So many films based upon Stephen King novels have been made over the past 30-plus years, you'd think they would have run out. In fact, they practically did run out, remaking some of them as TV movies ("The Shining," "Carrie" and "Salem's Lot," which was a TV miniseries twice). Funny then that one of Stephen King's best, a novella from 1980 called "The Mist", never did get made into a movie. I remember reading it a couple of decades ago and it was indeed excellent, but perhaps too fantastic to translate to the silver screen. At least back then.
Now, 27 years after it was published, "The Mist" finally gets the full big-budget movie treatment from the director of "The Shawshank Redemption." I cannot be enthusiastic enough about the movie that's resulted. It's the best Stephen King movie ever made, yes better than Brian De Palma's "Carrie" even, and the best horror movie in over 20 years. While I know I only just named "28 Weeks Later" best horror film in over a decade, "The Mist" is far and away the better film.
What makes the film great is the original story and Darabont's faithful and intelligent adaptation of it. Darabont has directed King before ("Shawshank Redemption," "The Green Mile"), but never a King horror novel. So his take on the story puts character development front and center, something that horror films often ignore. The performances are all top notch. This is a flawless horror movie.
The film opens with a storm in a small town community that sends a tree crashing down on the home of a local artist (Thomas Jane), kills the power and, apparently, cell phone reception as well. Kissing his wife goodbye, the artist and his young son (Nathan Gamble) go to the supermarket to pick up some supplies. A few military personnel from a nearby base also happen to be there. Then, a mist rolls into town enveloping everything outside the market. People start screaming. It becomes clear to the crowd packed in the market, including the local town Christian crazy (Marcia Gray Harden) that something in the mist is killing people. At first, they suspect the mist is some kind of chemical cloud. Then, an incident happens in the back of the store that convinces our hero otherwise.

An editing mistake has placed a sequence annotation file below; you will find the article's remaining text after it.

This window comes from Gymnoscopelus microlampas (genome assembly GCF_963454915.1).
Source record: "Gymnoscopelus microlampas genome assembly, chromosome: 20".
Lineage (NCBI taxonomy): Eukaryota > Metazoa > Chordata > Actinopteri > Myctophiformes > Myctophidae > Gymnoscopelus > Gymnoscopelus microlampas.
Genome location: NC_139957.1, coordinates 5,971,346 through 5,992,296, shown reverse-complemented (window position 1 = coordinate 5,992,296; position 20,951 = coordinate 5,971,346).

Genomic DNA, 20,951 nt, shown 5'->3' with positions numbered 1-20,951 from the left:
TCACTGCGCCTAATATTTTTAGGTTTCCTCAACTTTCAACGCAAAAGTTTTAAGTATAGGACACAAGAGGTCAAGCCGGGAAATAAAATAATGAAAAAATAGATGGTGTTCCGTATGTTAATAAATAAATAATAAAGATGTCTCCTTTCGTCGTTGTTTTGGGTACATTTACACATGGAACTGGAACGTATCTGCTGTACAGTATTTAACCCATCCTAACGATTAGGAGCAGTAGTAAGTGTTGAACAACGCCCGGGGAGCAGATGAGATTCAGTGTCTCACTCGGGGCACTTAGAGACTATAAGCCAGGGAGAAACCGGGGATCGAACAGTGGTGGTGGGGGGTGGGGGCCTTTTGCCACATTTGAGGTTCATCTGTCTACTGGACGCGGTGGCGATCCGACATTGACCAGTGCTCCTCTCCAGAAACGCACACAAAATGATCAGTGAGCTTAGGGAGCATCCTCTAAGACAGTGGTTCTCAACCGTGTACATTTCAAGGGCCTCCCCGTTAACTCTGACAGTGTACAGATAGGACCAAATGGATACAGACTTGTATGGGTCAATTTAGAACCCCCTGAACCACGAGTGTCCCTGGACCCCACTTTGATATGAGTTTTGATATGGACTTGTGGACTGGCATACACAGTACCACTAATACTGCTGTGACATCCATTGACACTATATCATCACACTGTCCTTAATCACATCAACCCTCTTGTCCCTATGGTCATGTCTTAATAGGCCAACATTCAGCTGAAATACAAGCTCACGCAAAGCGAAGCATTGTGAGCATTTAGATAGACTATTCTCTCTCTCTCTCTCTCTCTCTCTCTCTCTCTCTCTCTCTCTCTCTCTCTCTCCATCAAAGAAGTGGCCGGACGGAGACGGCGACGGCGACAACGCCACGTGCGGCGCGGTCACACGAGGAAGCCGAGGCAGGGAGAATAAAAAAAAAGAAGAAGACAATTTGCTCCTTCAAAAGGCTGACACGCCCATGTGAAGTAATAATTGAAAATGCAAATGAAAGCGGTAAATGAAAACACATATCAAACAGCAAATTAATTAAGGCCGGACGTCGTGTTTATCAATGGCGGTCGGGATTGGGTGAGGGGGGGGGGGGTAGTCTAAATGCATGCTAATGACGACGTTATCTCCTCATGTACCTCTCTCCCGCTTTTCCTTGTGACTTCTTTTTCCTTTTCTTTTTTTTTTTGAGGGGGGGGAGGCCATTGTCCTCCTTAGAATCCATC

As the hours pass, tribes develop within the crowd inside the store: At first between those that believe something supernatural is in the mist, and those that don't. And finally between those that believe in the End Times and those that simply want to survive. Gray Harden is particularly compelling as the zealot leader of the religious crowd.
As some of the characters make a trek to the pharmacy store next door in order to get medication, we are treated to some real nail-biting, creature-feature terror the likes of which we haven't seen in a horror film in a long, long time.
Like the novella, the film captures the changes people probably would go through if thrust in a situation like this, and Darabont is able to capture the essence of these characters better than any other director that has tackled a Stephen King story before. This film is even better than Kubrick's "The Shining." It's hard to underestimate just how good a movie this is.
Walking away from, you get the same feeling you had reading a great King novel. You realize that King is a genius – and Darabont had what it took to capture his vision and put it on the screen in a way no director has been able to do before.
To make a long story short, stop whatever you are doing now and see this movie.